5. With the Mauser name, a glowing testimonial from Winston Churchill and a pretty solid design that persisted for decades things weren’t bad for the broomhandle, but we had to wait for the Luger to come along for a military contract. New technology faces an uphill battle, wide acceptance of polymer framed pistols took some time. The tolerances on the Mauser’s bolt aren’t real tight, and at least some people must have asked whether it would break. Maybe they were just revolver curmudgeons and any excuse was good enough.

    Ross rifles were never popular after their problems with bolts, and a fix was instituted. So there had to be at least awareness of a remote or even imagined problem with the Warner. The Warner name wasn’t solid like Mauser’s, they simply didn’t sell many guns.

  6. I have an old single shot 12 gauge break action with a pretty twist steel barrel that was made by Andrew Fyrberg & Sons. It was sold in the Sears catalog bock in the early teens and single digits. It is virtually worthless, can’t be shot with modern 12g shells, but it is very nice looking. It is called “World’s Champion Ejector” — perhaps some more wishful naming????

    • Mostly true. Not only Colt/Browning, but Savage, Smith Wesson/Clement, European Companies which registered their rights in The USPTO. Like Mauser, Bergmann. Schwarzlose, Mannlicher… And this is the embodiment of remaining rights.

  7. Few have a problem with anglicizing foreign names, particularly unusual ones.
    I also know we are “over” fretting this or that foreign pronounciation.

    If I may, however, Andrew Fyrberg was born in Sweden in approx. 1853. Likely as not he would have been “Anders” (patronymic) Fyrberg, and when he immigrated in the 1870s, his name was anglicized to “Andrew Fyrberg.”
    Swedish is notoriously difficult to pronounce, but the last name–put on your “Swedish chef” hat!–is pronounced “Fewerbear” or closer, perhaps,
    Ff-yew-r-bear-yeh. “FYOU-r-bare-yuh.” A bit like that.

    Interesting episode as always! “Tack!”

    • You are essentially correct. Swedish is not my first language, but I can pronounce it pretty well. I might add that it’s in general not that difficult for anyone who is accustomed to “continental” vowel values, which are fairly similar in most continental European languages. English is different, because its spelling dates mostly back to the so called Middle English, but actual pronounciation of vowels has changed (or shifted) greatly.

      Now, the word “berg” in Swedish is admittedly somewhat difficult, because the “e” does not have a continental value and “g” is semi-silent and not pronounced like a consonant. This is nothing compared to Danish, though, which has dropped much more word endings from pronounciation (a bit like French), so that people who know Swedish can understand written Danish quite well, but only bits and pieces of what a Danish person is saying.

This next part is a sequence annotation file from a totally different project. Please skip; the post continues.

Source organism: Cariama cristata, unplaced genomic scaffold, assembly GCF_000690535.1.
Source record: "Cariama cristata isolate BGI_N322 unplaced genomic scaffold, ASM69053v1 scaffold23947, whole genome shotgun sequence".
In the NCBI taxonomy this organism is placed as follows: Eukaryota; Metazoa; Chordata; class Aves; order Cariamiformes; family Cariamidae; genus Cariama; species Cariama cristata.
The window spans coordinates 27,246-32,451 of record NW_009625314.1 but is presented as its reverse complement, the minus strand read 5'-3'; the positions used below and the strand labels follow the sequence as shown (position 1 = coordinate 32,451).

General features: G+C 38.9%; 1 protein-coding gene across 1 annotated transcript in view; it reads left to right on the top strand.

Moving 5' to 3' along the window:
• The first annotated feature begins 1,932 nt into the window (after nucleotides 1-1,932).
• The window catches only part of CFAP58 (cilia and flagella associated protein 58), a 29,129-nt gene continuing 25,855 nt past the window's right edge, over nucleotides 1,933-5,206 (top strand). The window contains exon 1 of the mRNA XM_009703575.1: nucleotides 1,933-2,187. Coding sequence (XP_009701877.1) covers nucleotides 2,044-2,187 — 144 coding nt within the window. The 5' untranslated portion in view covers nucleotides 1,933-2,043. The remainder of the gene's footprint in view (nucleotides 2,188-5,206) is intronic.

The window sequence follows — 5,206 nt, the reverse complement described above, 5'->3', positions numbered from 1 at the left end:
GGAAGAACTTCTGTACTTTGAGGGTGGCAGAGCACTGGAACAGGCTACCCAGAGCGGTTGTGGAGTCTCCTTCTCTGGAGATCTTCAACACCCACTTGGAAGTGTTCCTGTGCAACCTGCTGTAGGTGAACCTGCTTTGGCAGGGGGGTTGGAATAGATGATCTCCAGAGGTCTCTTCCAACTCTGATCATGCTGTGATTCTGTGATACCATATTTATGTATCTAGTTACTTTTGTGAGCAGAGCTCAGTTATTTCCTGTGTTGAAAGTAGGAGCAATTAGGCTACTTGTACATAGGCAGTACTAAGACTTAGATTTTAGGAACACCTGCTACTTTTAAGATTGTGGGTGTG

• Troublesome to the native English speaker are the different consonant and vowel combinations. In English we have a, e, i, o, u and sometimes y. In Swedish one has a, e, i, o, u, always y, and also å, ä, and ö. Each with a “long” and a “short” sound…
        And with a, o, u, å as “hard” vowels and e, i, y, ä, ö as soft vowels.
        So “Karl” is “Carl” but “köttbulle” is “chewtbooluh” más o menos.
        “Seven” is “sju” pronounced something like “Hhfyoo” or “phew” but subtly still kinda different.
        G can be a “g” or, as you say, a semi-silent “y.” “mig”=”may”-me.
        K can be a “K” or a “Ch”. sk is straightforward in “skål!” but then becomes “sh” in words like “sked”=sheed=spoon. Sch, Sj, Skj all “sh” as in Sjö or “lake” skjuta=a cognate of the English “shoot.” And then there’s the other “Ch” like “kjol” skirt and “tjock” thick…

        As for Danish, my limited understanding is that there was a specific desert that would asked by members of the Resistance in WWII as a password, because no non-Dane would ever be able to pronounce it, and German infiltrators would be discovered.

        there is the terrible 1937 use of the Spanish word for “parsley,” namely “perejil” that would be asked by Dominicans of blacks to determine if they were compatriots or Haitians. Haitians found the word impossible to pronounce, and anyone who couldn’t would get the sharp edge of a machete under Rafael Leonidas Trujillo’s goons.

  8. It’s got that “pug dog” ugly charm, for sure. So with the economy castings, this was targeting the lower financial strata as a defense gun? A jennings/bryco/hipoint from a century before?

    • “economy”
      How much it cost in 1914? How it does compare to Colt 1903 Pocket Hammerless, Savage 1907 or H&R 32 self-loader?